It was 19 years ago today: The defining moment of U.S. history early this century was the coordinated 9/11 airborne terror attacks in New York, Greater Washington, D.C., and rural Pennsylvania. Here are images from the tragedy, which killed nearly 3,000 people, prompted the formation of the Department of Homeland Security, and radically tightened airport security.
The Falling Man: Few news outlets published the 9/11 image by AP photographer Richard Drew of one person who jumped to his death from the a stricken skyscraper. “It’s just this quiet picture of this man falling. But people can identify with it a lot,” Drew told WYNC a decade later. “That they may have to face it some time—or had to face it that day at the World Trade Center—what would they do?”
A change: After 150 years of white stewardship of its Native American collection, the Metropolitan Museum of New York has hired its first full-time Native American curator. Patricia Marroquin Norby comes to the museum from the Smithsonian’s National Museum of the American Indian in New York, where she was senior executive and assistant director. She is of Purépecha heritage, an Indigenous population that primarily lives in the Mexican state of Michoacán.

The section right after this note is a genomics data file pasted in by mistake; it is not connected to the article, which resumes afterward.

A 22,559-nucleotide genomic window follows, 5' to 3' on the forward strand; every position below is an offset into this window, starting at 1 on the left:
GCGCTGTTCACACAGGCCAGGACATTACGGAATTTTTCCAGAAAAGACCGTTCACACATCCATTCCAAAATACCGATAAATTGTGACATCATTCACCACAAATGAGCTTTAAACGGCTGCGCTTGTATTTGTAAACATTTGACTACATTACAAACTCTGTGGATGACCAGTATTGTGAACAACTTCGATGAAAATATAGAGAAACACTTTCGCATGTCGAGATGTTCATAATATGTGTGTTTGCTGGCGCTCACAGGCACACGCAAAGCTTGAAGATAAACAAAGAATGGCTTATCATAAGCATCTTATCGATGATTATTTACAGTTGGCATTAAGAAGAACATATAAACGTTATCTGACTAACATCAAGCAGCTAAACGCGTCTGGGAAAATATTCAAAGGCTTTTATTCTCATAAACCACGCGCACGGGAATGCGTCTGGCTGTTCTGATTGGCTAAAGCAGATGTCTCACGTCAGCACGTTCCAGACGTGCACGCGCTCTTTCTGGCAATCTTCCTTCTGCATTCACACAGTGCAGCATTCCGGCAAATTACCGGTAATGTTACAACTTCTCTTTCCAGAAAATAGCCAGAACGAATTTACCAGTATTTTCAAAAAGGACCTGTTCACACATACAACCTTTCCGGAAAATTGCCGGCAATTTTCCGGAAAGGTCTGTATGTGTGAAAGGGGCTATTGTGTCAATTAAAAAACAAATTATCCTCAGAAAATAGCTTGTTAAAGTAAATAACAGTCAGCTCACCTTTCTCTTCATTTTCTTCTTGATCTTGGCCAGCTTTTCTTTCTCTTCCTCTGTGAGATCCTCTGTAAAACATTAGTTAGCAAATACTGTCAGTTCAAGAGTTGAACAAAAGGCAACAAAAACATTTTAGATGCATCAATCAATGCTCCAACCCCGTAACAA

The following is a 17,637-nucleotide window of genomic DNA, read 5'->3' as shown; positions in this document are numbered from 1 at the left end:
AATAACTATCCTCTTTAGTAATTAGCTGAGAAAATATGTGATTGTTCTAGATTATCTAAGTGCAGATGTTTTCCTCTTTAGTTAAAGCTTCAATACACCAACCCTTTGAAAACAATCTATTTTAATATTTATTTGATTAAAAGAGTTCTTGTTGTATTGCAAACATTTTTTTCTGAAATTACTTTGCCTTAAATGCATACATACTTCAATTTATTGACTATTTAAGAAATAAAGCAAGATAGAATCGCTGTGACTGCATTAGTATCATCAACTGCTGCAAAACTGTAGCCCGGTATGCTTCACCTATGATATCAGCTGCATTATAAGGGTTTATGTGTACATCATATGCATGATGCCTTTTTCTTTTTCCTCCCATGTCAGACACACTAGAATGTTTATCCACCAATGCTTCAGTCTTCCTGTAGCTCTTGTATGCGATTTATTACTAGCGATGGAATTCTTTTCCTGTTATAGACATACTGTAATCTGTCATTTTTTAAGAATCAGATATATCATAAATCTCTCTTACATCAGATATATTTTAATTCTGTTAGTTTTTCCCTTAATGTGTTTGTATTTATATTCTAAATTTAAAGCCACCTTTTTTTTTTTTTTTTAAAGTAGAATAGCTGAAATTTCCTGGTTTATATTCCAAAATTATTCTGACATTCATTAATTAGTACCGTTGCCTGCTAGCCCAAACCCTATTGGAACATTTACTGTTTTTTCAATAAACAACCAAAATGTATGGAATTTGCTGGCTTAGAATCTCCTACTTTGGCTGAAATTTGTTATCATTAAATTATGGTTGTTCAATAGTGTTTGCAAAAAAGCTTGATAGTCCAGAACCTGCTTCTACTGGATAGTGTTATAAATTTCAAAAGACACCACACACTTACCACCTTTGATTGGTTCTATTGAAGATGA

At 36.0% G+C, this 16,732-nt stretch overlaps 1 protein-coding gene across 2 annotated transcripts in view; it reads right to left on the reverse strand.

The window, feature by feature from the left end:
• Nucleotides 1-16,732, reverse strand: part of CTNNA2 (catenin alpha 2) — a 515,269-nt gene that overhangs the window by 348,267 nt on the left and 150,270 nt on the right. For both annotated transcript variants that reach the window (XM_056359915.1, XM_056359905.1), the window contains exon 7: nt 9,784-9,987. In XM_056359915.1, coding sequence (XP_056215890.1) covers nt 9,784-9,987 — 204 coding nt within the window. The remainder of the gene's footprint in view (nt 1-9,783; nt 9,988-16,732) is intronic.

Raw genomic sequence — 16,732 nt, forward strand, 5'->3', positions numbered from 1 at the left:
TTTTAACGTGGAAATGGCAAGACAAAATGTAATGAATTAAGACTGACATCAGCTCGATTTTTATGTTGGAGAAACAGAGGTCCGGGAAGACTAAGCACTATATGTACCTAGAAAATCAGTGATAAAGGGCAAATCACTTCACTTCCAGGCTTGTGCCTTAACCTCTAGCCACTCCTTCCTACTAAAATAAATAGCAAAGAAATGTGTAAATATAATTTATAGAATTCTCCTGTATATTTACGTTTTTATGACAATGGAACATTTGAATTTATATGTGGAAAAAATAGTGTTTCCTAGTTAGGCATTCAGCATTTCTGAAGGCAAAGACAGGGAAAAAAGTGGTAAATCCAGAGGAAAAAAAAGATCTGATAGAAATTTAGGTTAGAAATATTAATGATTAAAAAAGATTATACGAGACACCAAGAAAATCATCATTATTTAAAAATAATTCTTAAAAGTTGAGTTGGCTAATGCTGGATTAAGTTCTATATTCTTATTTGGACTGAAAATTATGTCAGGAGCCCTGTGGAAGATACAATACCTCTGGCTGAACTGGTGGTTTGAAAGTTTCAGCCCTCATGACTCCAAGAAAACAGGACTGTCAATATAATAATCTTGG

Your Instagram of the day
Who wants ice cream? Here’s photographer Kris Graves’s images of Mister Softee on a hot late summer night in the Queens neighborhood of Astoria Park. Graves was raised around Queens and returned after graduating from college in 2004. “Most of my work has focused on the rapidly gentrifying neighborhoods in western Queens, which lies one stop from Manhattan on every subway line and is growing twice as fast as any other neighborhood within New York City,” Graves says.
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The big takeaway
Look at that mug! Rare photos of cheetahs in the snow are irresistible, at least to many of our readers, who have made this feature one of the week’s most popular. How did photographer Kirsten Frost get this shot on a South African wildlife reserve? It followed two days of tracking a radio-collared female cheetah amid worsening weather. “I realized this was a moment few have ever experienced and a moment in nature I’ll never forget,” Frost tells Nat Geo. See more of his photos here.
In a few words
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On Mondays, Debra Adams Simmons covers the latest in history. If you’re not a subscriber, sign up here to also get Victoria Jaggard on science, George Stone on travel, and Rachael Bale on animal and wildlife news.
The last glimpse
Crystal caves: Back in 1914, National Geographic published this image, taken with flashlights from a cave in the mining town of Santa Rosalia in the northern Mexican state of Chihuahua. These men are surrounded by calcite crystals as they explore the mine, says Sara Manco, our senior photo archivist. “I love the rich texture of the crystals,” Manco says, “and how it seems as though one can climb on the crystals without breaking any.”
From the archives: 30 mesmerizing vintage photographs